On Earth, the normal aging process involves the deterioration of the skin. Microgravity also typically causes a variety of changes in the human body, many of which are similar to the typical aging process on Earth. However, they tend to occur much faster in microgravity than on Earth. Colgate Skin Aging A 3D model of modified human skin cells has been successfully implemented to examine the molecular and cellular changes that occur during spaceflight. This research may lead to innovative models for preventing the onset of some aging processes. The study could also help to better protect humans from other aging-related problems in wound healing products.

Collaboration between longevity research and space science

At the moment, 55% of space medical research It is supported by commercial funding. The United States is a leader in private research into health in space. Partnerships between private companies and research onboard the ISS have been increasing. One such partnership involves NASA and the Michael J. Fox Foundation and supports research to determine the structure of the LRRK2 gene through protein crystals grown in space. Angie X is another longevity company developing therapies targeting tumor cells and blood vessels in space. Biogen Inc, Eli Lilly, Merck and 490 Biotech are also Advancing life sciences research in space.

Major universities and organizations Research is also being supported in areas related to longevity, such as biomarkers, radioprotectants, gene therapy, and hibernation research. For example, the University of London and the University of Copenhagen are among many working with gene therapy data. Memorial Sloan Kettering Cancer Center, the University of Sydney, and the University of Lyon are conducting research on radioprotectants.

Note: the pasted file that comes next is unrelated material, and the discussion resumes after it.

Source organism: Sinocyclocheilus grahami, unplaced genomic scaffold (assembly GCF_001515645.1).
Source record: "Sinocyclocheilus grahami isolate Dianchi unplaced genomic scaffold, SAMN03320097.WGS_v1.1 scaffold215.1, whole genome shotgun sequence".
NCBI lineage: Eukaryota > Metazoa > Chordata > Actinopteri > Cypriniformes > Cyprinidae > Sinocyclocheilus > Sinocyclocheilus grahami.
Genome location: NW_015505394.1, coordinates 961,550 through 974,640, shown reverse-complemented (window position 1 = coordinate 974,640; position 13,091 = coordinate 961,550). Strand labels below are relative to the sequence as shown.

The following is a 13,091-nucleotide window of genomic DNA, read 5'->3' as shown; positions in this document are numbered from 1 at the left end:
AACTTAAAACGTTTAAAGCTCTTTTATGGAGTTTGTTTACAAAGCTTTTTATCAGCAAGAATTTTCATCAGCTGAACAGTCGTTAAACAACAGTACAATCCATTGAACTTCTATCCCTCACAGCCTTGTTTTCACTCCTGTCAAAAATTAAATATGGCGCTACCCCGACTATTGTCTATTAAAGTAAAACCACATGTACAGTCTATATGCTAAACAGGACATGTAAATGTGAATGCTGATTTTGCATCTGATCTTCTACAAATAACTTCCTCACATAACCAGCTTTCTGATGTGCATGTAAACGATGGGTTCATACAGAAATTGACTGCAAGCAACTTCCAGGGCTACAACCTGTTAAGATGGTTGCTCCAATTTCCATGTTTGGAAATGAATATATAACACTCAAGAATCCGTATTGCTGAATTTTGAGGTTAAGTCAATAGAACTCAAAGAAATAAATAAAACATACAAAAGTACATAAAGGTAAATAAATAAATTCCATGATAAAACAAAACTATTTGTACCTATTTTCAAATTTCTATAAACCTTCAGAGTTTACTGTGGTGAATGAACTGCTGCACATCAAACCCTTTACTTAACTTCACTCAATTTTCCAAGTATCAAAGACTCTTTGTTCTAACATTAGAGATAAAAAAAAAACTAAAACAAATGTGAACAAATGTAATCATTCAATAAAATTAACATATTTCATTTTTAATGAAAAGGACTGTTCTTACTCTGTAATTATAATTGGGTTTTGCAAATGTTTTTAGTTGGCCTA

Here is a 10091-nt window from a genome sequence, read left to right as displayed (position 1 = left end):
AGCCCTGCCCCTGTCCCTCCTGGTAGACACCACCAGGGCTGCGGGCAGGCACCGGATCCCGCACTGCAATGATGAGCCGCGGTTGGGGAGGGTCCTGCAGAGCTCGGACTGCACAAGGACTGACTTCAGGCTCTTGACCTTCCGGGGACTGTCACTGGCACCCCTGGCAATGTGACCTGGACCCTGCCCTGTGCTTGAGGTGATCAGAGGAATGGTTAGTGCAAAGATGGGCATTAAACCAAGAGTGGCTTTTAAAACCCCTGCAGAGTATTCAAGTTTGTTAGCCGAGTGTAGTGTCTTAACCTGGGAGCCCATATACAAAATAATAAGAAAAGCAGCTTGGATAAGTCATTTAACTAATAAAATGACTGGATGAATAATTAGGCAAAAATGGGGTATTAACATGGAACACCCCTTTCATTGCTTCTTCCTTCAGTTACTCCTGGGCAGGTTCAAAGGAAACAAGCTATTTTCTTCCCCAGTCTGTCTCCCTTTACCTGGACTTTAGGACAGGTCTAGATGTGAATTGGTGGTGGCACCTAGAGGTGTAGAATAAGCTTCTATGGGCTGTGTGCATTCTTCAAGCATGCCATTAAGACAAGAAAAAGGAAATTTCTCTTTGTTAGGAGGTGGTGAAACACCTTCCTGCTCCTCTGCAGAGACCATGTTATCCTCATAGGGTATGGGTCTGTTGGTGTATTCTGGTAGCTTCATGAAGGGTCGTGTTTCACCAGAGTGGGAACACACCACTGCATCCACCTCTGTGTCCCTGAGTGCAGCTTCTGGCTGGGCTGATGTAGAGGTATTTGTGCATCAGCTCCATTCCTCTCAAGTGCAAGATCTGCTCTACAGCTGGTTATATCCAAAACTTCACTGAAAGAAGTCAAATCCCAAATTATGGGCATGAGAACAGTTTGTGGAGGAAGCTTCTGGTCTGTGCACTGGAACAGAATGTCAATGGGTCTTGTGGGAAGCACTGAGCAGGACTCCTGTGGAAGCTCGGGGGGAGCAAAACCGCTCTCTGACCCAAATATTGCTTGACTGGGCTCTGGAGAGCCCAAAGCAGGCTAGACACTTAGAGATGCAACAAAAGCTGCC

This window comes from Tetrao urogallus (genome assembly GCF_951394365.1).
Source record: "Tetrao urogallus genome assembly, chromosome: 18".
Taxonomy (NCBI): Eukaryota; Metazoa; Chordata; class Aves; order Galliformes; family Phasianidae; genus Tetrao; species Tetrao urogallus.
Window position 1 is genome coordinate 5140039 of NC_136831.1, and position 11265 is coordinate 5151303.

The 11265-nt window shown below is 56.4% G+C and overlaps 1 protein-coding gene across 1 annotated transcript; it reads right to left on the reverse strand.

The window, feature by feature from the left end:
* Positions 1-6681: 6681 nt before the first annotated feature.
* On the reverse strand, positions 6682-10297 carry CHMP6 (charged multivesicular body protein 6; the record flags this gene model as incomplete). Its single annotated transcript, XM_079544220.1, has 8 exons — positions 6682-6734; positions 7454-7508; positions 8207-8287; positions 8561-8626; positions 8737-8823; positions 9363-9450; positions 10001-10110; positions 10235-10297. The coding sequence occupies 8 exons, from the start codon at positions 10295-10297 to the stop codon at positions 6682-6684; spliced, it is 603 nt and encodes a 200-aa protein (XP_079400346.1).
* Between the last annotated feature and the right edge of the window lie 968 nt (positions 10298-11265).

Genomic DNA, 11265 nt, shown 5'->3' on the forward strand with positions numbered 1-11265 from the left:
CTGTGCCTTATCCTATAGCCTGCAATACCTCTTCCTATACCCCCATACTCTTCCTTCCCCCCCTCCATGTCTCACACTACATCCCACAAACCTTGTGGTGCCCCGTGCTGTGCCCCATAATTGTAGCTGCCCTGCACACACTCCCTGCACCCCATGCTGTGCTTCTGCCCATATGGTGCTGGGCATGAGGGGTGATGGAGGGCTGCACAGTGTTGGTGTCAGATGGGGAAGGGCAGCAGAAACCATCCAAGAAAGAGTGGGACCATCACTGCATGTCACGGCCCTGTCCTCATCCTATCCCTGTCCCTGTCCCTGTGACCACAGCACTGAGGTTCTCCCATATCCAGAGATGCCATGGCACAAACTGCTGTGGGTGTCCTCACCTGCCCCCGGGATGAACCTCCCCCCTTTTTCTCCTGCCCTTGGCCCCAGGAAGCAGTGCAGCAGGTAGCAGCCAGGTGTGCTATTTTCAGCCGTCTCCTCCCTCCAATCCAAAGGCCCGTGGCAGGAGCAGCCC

Integrating the advances of both industries, SP8CEVCin partnership with AngelList, is an innovative new revolving fund that generates advances in both space technology and human longevity. Its goal is to combine advances in space and longevity to ultimately support each other. Within the space sector, the goal is to focus on space infrastructure and other assets across more than 20 vertical subsectors. Longevity-based investments focus on organizations that address nine hallmarks of biomarkers, aging, and diagnostics.

The absence of the impact of a strong gravitational field on a variety of chemical and biological processes has yielded insights we would never have seen if we hadn't started asking “what if…?” in space.

“Space is going to create goods, services, and jobs that will change humanity and our planet for the better,” according to SP8CEVC co-founder and longevity lead Junaid Mian, RPh. “However, it’s going to take time to build this infrastructure. And not only that, as people begin to travel, above “Working instead of commuting in space ages people rapidly, and we need to find a way to mitigate that problem. So we also need to increase healthy human life expectancy.”

As has already been demonstrated, research activities on Earth and in space synergistically benefit each other. The use of space provides a totally unique environment not available on the surface of the Earth. The absence of the impact of a strong gravitational field on a variety of chemical and biological processes has yielded insights we would never have seen if we had not started asking “what if…?” in space. The collaborations we have seen develop involve all sectors of biomedicine and chemistry. Together they are working to create healthy habitats and medical support for humans on this world and others.

Advances in human longevity on the future horizon of the space economy should not be underestimated. People need to live and work in space for weeks and months to thrive and conduct their experiments for years and ultimately decades. Space exploration is a multi-generational endeavor and we must begin to approach it with human longevity in mind.

Creating new space stations that build on decades of previous operations will enable greater advances in human health and longevity in space. As we continue to innovate in the science of human longevity in space, these advances will continue to reach Earth. Ultimately, we can create an ever healthier and more stable society everywhere. Learning to explore the far reaches of space can help us live healthier lives here on our home planet.